Bovine virus diarrhea

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Bovine virus diarrhea
Virus classification
Group: Group IV ((+)ssRNA)
Order: Unassigned
Family: Flaviviridae
Genus: Pestivirus
Type species
Bovine viral diarrhea virus 1
Species

Bovine viral diarrhea virus 1
Bovine viral diarrhea virus 2

Bovine Viral Diarrhea (BVD) or Bovine Viral Diarrhoea (UK English), and previously referred to as Bovine Virus Diarrhoea (BVD), is a significant economic disease of cattle which is endemic in the majority of countries throughout the world.[1] The causative agent, bovine viral diarrhea virus (BVDV) is a member of the Pestivirus genus of the family Flaviviridae.[1]

BVD infection results in a wide variety of clinical signs, due to its immunosuppressive effects,[2] as well as having a direct effect on respiratory disease and fertility.[3] In addition, BVD infection of a susceptible dam during a certain period of gestation can result in the production of a persistently infected (PI) fetus.[4]

PI animals recognise intra-cellular BVD viral particles as ‘self’ and shed virus in large quantities throughout life; they represent the cornerstone of the success of BVD as a disease.

Virus classification and structure[edit]

BVDV is a member of the Pestivirus genus, belonging to the family Flaviviridae. Border Disease Virus (Sheep) and Classical Swine Fever Virus (Pigs) are other members of this genus which also cause significant financial loss to the livestock industry.[5]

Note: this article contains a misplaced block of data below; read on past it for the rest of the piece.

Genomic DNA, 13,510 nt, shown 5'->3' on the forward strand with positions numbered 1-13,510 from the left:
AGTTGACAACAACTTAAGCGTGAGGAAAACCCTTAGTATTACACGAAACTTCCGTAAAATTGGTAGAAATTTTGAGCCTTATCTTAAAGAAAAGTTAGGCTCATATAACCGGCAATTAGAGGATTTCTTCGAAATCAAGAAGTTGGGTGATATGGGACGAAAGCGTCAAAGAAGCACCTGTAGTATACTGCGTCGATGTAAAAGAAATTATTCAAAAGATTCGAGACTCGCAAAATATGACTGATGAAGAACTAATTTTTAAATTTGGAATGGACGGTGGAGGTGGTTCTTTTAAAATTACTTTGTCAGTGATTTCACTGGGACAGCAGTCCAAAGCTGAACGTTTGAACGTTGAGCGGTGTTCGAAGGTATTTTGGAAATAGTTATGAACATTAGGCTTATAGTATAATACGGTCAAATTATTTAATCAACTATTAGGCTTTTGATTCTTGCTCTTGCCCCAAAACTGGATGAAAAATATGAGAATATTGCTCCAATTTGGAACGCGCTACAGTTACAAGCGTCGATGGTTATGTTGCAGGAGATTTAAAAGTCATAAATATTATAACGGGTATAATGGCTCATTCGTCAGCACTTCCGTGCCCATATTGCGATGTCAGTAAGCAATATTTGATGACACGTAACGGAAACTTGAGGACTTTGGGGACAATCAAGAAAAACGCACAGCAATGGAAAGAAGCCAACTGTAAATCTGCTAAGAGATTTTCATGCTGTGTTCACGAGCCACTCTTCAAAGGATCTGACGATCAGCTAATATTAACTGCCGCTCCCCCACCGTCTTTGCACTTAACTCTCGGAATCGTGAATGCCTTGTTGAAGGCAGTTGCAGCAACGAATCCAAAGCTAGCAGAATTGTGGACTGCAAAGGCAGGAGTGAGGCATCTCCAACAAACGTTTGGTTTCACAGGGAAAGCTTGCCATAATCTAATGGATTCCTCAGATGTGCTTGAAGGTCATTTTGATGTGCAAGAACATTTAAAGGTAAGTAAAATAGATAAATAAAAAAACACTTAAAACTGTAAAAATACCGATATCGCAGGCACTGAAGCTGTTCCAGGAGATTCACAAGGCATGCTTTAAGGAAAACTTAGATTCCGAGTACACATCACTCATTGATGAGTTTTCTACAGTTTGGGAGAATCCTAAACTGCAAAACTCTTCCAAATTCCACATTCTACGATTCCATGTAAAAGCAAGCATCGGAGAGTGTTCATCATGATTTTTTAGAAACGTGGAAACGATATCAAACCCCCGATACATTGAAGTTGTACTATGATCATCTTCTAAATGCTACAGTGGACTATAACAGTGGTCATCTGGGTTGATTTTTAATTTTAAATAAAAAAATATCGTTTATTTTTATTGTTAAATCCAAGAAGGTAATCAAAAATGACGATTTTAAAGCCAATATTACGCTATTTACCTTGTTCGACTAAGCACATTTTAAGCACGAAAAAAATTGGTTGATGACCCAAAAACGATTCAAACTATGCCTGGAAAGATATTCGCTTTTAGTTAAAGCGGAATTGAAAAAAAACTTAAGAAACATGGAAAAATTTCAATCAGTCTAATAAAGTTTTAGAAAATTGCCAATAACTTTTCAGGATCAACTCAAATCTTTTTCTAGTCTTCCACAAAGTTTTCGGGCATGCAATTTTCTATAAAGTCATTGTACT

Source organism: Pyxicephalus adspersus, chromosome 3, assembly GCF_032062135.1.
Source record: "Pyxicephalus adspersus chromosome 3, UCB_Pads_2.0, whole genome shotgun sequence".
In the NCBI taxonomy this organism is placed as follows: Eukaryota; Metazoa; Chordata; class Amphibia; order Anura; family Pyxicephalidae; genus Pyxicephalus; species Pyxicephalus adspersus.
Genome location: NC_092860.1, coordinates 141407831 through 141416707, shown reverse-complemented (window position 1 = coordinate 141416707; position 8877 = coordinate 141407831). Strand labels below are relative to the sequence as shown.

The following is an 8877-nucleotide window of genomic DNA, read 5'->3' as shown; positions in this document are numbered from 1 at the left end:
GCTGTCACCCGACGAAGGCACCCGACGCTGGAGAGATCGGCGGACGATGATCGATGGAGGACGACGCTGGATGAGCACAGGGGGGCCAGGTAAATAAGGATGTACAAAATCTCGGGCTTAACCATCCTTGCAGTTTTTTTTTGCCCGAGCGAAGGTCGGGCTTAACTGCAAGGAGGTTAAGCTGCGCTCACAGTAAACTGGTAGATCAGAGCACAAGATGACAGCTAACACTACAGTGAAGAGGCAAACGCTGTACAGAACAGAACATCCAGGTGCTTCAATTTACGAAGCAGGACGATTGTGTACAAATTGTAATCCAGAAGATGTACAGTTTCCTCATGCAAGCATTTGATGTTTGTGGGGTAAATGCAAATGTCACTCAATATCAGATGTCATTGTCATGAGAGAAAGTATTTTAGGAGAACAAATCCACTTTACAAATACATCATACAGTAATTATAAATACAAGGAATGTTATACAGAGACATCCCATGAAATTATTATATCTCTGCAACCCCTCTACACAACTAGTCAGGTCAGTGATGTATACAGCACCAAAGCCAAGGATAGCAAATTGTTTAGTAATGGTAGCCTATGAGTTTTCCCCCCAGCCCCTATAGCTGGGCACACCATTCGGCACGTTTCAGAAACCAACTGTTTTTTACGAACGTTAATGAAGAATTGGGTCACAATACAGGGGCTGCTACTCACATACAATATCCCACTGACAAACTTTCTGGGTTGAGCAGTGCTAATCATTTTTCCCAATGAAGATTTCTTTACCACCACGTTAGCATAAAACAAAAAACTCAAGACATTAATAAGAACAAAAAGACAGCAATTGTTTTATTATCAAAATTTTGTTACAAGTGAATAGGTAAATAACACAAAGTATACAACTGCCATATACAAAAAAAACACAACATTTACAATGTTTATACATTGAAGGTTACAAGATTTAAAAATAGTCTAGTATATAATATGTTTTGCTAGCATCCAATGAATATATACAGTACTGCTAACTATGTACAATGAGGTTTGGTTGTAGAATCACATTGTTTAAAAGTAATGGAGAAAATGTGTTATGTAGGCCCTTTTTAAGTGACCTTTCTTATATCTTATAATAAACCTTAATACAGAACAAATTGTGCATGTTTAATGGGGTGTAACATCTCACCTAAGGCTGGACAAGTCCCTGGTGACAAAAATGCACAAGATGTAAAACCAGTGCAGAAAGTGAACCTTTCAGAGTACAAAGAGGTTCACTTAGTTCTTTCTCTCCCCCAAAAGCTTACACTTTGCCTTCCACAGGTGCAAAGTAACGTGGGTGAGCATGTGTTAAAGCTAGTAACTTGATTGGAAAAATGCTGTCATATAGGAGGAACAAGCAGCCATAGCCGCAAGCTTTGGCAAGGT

Pestiviruses are small, spherical, single-stranded, enveloped RNA viruses of 40 to 60 nm in diameter.[6]

The genome consists of a single, linear, positive-sense, single-stranded RNA molecule of approximately 12.3 kb.[7]

Two BVDV genotypes are recognised, based on the nucleotide sequence of the 5’untranslated (UTR) region; BVDV-1 and BVDV-2.[8] BVDV-1 isolates have been grouped into 16 subtypes (a –p) and BVDV-2 has currently been grouped into 3 subtypes (a – c).[9]

BVDV strains can be further divided into distinct biotypes (cytopathic or non-cytopathic) according to their effects on tissue cell culture; cytopathic (cp) biotypes, formed via mutation of non-cytopathic (ncp) biotypes, induce apoptosis in cultured cells.[10] Ncp viruses can induce persistent infection in cells and have an intact NS2/3 protein. In cp viruses the NS2/3 protein is either cleaved to NS2 and NS3 or there is a duplication of viral RNA containing an additional NS3 region.[11] The majority of BVDV infections in the field are caused by the ncp biotype.[1]

Epidemiology[edit]

BVD is considered one of the most significant infectious diseases in the livestock industry worldwide due to its high prevalence, persistence and clinical consequences.[12]